Dalinar never answers the question, but then again Adolin keeps shouting and doesn’t let his father speak.  So they were both at fault at missing the moment that could have solved 1000 pages worth of angst.  It was the first time in his life that Adolin confronted his father like that, and I think that if they have such a moment again, it will be less dramatic and more respectful.  I do not expect it to be squishy.  They don’t need to cry to resolve their differences, which is something that you want, but is probably never going to happen.  Alethi men very very rarely cry, and the one time I can distinctly remember it happening was when Kaladin’s first bridge crew died and he almost jumped off the Honor Chasm.  Dalinar just needs to apologise and publically admit he was being too inflexible, a flaw that he is aware of already.  And he has managed to be honest about his feelings with Navani without breaking down and crying.

 

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“I just ask your understanding. It will take time. When I display frustration, it is not with you, but with the situation.”                         
Chapter 64, WoK

 

Here’s a theory for you – what if Dalinar’s love for Adolin as a son is what keeps him from setting up Adolin with a serious prospective wife?  He likes having Adolin around, even if they mostly interact as army officers, and if Adolin got married, it would mean him spending his time elsewhere “ensuring the succession” Unlike Renarin, Dalinar remarks on how quickly Adolin goes through the girls he courts, but he doesn’t criticise him, or tell him to stick with one girl for more than a month, or treat them better.  He wants Adolin to make a good match, but doesn’t involve himself with the process.  Yeah, it would be an extreme stretch to say that he’s deliberately encouraging Adolin to sabotage his relationships, but he relies on Adolin a whole lot, and his dependence on his son as someone who can speak it like it is without having to defer to rank like Teleb or Khal is important to him.  Or at least it was when he was very confused and pre-Radiant.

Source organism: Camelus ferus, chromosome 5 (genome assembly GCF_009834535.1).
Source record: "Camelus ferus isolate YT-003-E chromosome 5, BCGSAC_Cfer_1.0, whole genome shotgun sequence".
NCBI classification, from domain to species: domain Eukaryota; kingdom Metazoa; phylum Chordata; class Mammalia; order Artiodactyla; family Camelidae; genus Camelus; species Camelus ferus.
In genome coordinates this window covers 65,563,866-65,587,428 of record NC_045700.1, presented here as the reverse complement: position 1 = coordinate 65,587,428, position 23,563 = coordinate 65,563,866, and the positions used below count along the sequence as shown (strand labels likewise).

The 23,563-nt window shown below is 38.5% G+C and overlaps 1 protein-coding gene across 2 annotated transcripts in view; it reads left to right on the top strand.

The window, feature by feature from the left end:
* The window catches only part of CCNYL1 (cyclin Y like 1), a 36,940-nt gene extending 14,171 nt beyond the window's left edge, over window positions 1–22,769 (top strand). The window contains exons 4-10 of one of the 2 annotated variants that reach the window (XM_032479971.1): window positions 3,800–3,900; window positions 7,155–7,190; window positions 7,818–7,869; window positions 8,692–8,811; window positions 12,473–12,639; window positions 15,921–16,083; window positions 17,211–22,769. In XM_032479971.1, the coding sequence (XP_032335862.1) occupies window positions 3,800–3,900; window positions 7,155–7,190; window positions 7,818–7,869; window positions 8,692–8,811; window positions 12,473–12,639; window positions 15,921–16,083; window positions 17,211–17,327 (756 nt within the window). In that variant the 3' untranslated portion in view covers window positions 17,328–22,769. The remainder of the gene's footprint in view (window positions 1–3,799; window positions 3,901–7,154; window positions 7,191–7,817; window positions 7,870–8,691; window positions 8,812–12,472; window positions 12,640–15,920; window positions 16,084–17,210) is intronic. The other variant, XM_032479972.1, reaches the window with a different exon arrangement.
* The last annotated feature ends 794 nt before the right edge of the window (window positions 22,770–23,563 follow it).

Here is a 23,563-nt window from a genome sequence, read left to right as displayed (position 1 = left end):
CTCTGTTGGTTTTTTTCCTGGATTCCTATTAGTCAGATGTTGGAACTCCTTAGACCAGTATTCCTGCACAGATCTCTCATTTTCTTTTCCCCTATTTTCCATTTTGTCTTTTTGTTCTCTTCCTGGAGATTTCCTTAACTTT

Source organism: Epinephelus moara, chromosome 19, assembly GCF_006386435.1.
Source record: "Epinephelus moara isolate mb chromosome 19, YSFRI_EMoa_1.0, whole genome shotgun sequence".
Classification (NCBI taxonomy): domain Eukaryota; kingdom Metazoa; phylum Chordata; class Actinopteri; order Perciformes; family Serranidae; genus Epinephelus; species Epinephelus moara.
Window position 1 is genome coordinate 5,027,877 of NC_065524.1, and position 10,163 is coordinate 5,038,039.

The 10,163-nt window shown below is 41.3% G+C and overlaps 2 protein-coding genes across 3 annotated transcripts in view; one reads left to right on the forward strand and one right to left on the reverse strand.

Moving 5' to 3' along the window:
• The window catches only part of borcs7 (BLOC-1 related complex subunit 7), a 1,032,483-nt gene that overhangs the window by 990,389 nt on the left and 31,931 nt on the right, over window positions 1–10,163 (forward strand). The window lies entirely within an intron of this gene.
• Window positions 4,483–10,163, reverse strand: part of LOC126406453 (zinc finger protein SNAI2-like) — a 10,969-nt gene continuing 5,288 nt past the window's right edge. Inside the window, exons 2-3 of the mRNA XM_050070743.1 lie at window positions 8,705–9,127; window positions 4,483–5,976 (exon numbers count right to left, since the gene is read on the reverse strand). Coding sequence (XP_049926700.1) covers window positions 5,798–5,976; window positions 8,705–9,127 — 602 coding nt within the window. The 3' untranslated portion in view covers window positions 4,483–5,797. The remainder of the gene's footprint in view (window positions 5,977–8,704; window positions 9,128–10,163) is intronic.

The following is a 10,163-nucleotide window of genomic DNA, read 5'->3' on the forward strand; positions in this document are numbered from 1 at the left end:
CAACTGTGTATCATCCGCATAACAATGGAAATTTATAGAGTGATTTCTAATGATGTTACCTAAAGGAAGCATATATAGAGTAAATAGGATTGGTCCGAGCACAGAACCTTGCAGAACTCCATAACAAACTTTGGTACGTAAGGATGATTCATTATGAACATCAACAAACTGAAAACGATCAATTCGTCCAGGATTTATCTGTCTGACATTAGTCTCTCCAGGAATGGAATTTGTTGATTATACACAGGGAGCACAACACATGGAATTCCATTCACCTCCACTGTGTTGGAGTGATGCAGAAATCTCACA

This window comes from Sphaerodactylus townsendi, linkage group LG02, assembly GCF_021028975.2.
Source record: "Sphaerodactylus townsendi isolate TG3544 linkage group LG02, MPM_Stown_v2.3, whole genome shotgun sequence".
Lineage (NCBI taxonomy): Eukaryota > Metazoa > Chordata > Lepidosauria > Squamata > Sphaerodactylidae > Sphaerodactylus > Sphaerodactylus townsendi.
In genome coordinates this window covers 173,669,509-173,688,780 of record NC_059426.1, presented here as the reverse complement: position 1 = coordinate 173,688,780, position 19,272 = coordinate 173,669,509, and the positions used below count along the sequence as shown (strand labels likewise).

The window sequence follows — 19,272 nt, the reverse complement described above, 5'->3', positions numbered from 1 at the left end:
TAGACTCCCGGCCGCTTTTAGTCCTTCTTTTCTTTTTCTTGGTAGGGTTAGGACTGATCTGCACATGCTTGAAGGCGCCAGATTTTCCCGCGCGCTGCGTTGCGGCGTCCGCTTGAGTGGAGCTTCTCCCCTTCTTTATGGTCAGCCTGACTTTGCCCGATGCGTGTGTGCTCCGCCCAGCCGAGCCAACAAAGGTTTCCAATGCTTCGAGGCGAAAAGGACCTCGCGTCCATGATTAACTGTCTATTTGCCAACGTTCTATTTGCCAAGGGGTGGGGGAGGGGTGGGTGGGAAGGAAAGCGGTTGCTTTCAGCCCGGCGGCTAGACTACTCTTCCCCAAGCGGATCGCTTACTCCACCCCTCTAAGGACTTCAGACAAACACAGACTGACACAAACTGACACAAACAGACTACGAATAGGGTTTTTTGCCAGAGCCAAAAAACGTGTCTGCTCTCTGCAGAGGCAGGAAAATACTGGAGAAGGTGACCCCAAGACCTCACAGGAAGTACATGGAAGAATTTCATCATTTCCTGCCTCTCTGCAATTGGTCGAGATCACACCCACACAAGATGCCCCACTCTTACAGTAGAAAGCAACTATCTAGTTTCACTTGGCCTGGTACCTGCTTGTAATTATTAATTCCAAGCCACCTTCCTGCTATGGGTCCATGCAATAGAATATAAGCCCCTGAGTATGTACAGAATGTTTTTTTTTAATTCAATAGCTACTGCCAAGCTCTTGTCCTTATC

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Dalinar sighed. “You know, it is customary to eventually choose just one woman to court.” You’re going to need a good wife, son. Perhaps very soon.

“I am ready, Brightlord,” Danlan said. She had a breathy, husky voice. Just the type that attracted Adolin. He hoped she wasn’t as vapid as those he usually picked.

Chapter 28, 20K

 

Some man-to-man advice about girls could have solved a whole lot of problems.  But it does show that Dalinar is hands-off emotions-wise, and leaves it up to Adolin to deal with his own problems, self-inflicted or otherwise.  It’s either out of innocent, non-malicious negligence or respect for Adolin’s sense of agency and learning from his own mistakes.  He encourages Adolin to marry for love, which means that it’s well-meaning in end, since what he really wants is for Adolin to be happy.  Even if it is difficult for him to show it. 


“Brought Down to Normal” would be the extreme end of the trope.  I think what you prefer is more like a “Prince to Pauper” type of role switch.  It can be really cheesy and heavy-handed in teaching moral lessons to stubborn and bratty kids in the hands of bad authors or YA authors, but I’m trying to think of epic fantasy or adult fantasy that has such a time.

 

The difference between Dalinar’s treatment between Adolin and Renarin is that Adolin is the heir, and Renarin is the spare.  Renarin is allowed leniency, because there is truth to what he is, he’s pretty much useless while Adolin is alive and wears the mantle of Highprince-in-waiting.  Yes, in an ideal world, both sons would be treated identically and raised to be responsible leaders, but Renarin’s diagnosis killed that idea as a child.  Dalinar is aware of it, and that is possibly why he is harder on Adolin.  There’s some aspects of Dalinar projecting and making Adolin into the model of what he wished he was when he was young, but also something of Dalinar wanting Adolin to be what an Alethi leader should be, which he could never be – because Dalinar thinks he is weak and flawed, but Adolin, the better man, isn’t. 

 

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“He will make a fine highprince, Dalinar thought. He’s been reared to it in a way that I never was.”

“Expect honor from those you meet, and give them the chance to live up to it.”

“What would the world be like if all men lived as the book proclaimed?  Someone had to start. Someone had to be the model.”

Chapter 28, WoK